MT08021 - N, P and K Deficiency Diagnosis in and Consequences for Ptilotus Nobilis Production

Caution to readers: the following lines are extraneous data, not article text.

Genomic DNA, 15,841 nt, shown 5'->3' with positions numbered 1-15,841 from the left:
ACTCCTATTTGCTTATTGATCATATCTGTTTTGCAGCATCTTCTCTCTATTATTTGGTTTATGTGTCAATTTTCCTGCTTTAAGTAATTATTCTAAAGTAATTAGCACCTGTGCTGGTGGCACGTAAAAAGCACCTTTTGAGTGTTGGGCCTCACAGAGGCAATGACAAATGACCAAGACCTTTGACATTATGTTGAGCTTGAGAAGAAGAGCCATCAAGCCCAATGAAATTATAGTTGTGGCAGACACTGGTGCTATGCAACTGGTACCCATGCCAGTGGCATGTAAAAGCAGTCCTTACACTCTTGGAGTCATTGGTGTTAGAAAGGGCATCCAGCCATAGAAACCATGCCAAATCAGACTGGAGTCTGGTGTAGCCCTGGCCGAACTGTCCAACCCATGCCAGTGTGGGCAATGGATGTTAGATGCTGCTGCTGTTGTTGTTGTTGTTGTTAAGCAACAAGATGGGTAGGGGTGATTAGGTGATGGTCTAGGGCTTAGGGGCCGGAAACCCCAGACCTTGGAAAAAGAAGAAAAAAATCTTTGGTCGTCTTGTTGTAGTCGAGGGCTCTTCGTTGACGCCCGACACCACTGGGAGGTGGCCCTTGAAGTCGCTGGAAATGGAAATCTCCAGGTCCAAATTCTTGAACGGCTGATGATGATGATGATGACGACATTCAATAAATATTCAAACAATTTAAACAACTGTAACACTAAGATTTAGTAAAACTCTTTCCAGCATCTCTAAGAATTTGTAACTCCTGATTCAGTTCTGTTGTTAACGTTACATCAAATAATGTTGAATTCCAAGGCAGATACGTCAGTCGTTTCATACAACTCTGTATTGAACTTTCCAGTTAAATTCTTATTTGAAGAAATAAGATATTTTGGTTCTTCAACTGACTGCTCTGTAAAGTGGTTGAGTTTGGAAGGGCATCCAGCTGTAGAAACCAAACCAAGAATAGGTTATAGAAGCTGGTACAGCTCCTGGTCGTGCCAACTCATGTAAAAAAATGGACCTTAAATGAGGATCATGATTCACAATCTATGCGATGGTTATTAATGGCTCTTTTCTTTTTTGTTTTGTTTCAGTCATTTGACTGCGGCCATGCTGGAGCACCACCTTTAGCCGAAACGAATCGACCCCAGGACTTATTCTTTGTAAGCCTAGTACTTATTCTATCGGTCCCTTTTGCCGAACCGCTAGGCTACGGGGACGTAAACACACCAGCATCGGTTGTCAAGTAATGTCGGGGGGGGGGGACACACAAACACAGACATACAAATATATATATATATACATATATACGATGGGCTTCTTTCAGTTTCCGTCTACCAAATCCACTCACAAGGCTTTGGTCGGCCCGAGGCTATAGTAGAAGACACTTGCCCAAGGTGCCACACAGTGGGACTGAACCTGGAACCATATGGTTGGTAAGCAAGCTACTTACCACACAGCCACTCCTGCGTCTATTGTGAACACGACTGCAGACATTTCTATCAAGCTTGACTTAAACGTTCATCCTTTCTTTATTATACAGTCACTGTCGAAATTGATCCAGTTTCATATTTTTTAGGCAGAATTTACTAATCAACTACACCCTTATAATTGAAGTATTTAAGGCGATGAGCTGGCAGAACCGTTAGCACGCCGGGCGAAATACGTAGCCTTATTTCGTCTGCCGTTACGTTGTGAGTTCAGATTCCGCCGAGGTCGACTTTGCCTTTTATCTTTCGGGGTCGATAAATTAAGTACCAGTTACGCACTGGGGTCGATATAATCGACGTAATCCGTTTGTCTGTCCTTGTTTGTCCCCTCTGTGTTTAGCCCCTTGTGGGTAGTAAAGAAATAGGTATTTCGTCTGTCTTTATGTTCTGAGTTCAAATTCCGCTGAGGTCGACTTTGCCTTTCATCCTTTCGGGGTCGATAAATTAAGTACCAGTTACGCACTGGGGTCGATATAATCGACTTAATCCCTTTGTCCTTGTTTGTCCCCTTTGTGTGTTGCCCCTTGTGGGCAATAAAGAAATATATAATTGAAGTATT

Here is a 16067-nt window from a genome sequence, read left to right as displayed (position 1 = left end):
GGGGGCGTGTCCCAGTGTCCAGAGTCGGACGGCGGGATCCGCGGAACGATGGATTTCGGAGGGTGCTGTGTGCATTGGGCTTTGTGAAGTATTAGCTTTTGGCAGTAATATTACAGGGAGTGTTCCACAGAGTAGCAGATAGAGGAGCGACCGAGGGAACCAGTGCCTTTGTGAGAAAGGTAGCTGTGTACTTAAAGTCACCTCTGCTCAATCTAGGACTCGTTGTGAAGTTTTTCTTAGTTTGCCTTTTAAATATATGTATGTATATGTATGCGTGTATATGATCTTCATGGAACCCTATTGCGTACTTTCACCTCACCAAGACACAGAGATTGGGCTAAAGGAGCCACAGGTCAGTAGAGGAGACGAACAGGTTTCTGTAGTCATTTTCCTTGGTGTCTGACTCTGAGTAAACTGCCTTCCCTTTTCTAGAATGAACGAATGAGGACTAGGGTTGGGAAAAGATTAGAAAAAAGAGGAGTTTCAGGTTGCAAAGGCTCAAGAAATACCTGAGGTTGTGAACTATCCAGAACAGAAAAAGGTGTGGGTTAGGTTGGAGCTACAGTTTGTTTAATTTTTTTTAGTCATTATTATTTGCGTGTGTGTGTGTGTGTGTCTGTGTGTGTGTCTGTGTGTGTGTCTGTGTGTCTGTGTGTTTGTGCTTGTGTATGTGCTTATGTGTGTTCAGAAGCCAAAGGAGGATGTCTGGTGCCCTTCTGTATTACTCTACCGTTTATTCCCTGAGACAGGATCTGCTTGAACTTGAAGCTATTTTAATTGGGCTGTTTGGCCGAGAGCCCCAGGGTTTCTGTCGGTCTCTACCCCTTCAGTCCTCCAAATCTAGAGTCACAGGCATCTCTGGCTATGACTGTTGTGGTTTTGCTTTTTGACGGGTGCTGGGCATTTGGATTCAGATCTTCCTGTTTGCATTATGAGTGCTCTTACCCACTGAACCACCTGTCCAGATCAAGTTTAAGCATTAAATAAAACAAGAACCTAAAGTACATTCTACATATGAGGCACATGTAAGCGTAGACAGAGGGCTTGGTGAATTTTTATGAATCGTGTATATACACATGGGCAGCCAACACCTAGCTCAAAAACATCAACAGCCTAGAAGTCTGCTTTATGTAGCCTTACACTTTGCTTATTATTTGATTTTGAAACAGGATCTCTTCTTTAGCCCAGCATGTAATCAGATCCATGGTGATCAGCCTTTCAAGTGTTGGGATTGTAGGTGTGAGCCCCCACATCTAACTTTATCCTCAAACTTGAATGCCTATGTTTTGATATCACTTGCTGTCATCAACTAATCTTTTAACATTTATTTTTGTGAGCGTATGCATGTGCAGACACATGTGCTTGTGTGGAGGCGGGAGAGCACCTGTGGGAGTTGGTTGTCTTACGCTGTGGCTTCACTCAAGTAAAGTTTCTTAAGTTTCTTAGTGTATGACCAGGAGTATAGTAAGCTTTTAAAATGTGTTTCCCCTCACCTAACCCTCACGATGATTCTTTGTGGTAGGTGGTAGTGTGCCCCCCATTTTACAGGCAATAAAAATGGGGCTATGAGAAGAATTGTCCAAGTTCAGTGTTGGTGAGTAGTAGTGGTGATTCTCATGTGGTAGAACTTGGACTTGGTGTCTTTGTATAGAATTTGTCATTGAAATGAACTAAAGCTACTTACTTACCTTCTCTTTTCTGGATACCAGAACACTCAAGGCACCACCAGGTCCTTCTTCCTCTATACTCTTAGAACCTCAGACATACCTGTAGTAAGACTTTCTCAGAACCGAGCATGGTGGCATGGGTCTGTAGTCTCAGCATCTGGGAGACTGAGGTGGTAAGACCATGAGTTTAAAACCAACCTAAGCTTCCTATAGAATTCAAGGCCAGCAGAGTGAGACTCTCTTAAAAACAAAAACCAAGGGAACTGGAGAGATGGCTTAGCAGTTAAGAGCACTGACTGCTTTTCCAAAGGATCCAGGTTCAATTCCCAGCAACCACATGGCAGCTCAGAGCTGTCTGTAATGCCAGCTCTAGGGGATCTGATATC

This project focussed on the macronutrition of the comparatively new garden, landscape and cut flower native Australian species, Ptilotus nobilis (commonly known as mulla mulla). Ptilotus species are increasing in popularity due to their distinctive flower forms and colours, but not much is known about the nutritional requirements to grow them successfully. This project addresses this knowledge gap by studying the nutritional requirements of two Outback Princess series Ptilotus nobilis cultivars, Passion and Purity. A key outcome of this project is that nitrogen deficiency can occur comparatively readily, but the symptoms expressed vary for different varieties: Passion shows pale green leaves, whilst Purity develops red leaf tips or margins. The roles of potassium and phosphorus are not so critical to the successful growing of Ptilotus. The project highlighted that by maintaining a regular supply of nitrogen to the plants, plant losses following pruning to remove spent flowers can be reduced. The significance of this to industry is that Ptilotus losses in production, after cutting back, in the garden and landscape can be significantly reduced. The impact of these findings will be seen in the near future as there are several forms of Ptilotus likely to be introduced to the marketplace in the coming years. Future R & D could focus on the nutritional requirements of other related, and comparatively new, colourful betalain-pigmented Australian native plant species. Understanding the key nutritional requirements of these species will assist in successfully cultivating future varieties. Many of these species are drought hardy and have comparatively low maintenance. As water use is becoming a more prominent issue, betalain-pigmented plants illustrate that you can have flower colour in the garden and landscape even during periods of drought aesthetically pleasing but also providing diversity of flora.